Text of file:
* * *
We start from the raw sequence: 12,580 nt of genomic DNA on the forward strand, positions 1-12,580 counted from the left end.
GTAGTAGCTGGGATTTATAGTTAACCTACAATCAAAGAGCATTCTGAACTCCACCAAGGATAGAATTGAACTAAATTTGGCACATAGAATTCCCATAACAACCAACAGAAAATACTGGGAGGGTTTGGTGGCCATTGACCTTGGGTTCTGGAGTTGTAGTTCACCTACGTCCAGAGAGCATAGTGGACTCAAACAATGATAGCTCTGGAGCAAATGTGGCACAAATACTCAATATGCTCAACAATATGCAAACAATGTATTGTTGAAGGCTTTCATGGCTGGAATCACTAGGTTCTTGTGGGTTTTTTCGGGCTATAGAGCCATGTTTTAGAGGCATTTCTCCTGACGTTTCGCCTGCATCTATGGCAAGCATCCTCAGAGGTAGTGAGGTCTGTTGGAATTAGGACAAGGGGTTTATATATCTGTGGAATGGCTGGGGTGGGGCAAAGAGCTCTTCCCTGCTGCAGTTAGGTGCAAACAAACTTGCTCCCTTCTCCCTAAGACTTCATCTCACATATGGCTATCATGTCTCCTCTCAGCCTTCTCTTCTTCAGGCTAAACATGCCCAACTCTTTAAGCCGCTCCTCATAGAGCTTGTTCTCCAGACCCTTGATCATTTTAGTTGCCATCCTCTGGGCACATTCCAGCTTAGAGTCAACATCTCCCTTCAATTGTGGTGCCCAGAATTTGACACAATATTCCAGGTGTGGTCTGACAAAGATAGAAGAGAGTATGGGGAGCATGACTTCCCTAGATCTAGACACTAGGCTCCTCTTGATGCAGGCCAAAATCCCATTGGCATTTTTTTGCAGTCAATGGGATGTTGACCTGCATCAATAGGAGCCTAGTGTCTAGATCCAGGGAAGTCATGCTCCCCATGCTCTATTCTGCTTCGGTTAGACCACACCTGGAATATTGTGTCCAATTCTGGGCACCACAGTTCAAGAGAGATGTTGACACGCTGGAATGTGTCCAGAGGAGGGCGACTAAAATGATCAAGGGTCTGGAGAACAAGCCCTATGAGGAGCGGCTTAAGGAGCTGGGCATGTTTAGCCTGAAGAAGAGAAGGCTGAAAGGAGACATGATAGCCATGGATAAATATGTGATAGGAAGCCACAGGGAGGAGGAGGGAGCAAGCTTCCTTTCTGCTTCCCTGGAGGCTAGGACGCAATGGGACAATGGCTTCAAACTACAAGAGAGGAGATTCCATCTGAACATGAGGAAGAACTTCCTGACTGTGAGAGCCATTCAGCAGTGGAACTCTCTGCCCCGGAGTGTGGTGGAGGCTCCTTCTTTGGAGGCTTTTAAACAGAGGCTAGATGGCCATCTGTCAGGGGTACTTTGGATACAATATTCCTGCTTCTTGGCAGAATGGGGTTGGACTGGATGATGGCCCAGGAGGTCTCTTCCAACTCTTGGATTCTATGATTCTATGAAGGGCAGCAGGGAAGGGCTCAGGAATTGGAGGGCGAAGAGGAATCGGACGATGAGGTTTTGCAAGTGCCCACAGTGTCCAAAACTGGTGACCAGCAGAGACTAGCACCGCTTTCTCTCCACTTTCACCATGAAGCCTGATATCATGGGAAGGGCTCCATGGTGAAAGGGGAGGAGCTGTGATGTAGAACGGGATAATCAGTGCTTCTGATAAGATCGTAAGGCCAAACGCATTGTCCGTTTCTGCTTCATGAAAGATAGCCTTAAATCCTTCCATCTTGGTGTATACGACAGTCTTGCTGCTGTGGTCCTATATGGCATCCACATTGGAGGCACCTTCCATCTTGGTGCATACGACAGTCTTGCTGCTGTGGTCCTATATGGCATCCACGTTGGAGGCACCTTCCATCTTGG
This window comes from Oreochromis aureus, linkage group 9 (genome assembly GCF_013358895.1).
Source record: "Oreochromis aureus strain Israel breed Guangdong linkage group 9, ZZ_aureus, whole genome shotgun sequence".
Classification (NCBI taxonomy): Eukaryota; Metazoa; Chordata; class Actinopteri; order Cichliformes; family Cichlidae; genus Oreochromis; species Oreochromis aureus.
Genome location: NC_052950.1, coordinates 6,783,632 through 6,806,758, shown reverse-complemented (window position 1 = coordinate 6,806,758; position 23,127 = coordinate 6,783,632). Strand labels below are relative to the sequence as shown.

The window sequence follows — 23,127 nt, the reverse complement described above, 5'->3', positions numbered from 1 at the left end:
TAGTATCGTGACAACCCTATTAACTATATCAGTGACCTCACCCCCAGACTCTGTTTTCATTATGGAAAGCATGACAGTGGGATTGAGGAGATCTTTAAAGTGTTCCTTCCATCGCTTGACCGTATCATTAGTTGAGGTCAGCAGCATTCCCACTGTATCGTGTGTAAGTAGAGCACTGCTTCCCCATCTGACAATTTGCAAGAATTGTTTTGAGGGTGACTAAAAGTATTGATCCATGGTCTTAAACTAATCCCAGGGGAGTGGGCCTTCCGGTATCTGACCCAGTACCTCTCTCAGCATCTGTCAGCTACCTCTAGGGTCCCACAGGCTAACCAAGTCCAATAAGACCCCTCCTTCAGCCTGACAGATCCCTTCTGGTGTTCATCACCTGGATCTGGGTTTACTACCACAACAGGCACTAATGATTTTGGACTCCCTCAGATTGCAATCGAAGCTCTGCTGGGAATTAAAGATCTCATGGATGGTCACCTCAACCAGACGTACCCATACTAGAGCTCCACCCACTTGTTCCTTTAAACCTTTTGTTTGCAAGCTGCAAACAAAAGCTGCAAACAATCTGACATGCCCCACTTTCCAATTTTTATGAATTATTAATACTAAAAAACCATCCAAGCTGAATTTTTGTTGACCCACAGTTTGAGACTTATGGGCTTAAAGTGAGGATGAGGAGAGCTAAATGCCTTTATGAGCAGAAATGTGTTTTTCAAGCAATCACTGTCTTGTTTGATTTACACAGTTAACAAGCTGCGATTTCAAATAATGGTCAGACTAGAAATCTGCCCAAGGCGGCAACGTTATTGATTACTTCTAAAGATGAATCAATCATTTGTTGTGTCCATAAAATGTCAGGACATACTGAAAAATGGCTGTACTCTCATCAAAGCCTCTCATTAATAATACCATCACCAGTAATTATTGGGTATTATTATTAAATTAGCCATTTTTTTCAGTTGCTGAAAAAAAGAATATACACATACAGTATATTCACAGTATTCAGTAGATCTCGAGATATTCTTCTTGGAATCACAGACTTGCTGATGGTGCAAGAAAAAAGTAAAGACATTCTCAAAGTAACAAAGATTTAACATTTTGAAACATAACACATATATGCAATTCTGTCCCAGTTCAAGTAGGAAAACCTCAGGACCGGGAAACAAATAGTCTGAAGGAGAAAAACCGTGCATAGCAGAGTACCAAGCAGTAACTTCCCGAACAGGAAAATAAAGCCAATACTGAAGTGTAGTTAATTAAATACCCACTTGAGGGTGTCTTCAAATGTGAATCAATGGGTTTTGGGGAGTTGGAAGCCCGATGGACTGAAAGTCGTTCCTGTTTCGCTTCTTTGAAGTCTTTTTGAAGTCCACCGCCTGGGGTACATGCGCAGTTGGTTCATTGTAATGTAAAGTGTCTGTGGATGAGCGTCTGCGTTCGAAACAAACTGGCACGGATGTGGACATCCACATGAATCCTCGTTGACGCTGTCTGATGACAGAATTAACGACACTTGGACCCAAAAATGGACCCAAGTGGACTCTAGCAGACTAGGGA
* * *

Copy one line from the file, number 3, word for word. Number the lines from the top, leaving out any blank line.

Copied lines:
This window comes from Oreochromis aureus, linkage group 9 (genome assembly GCF_013358895.1).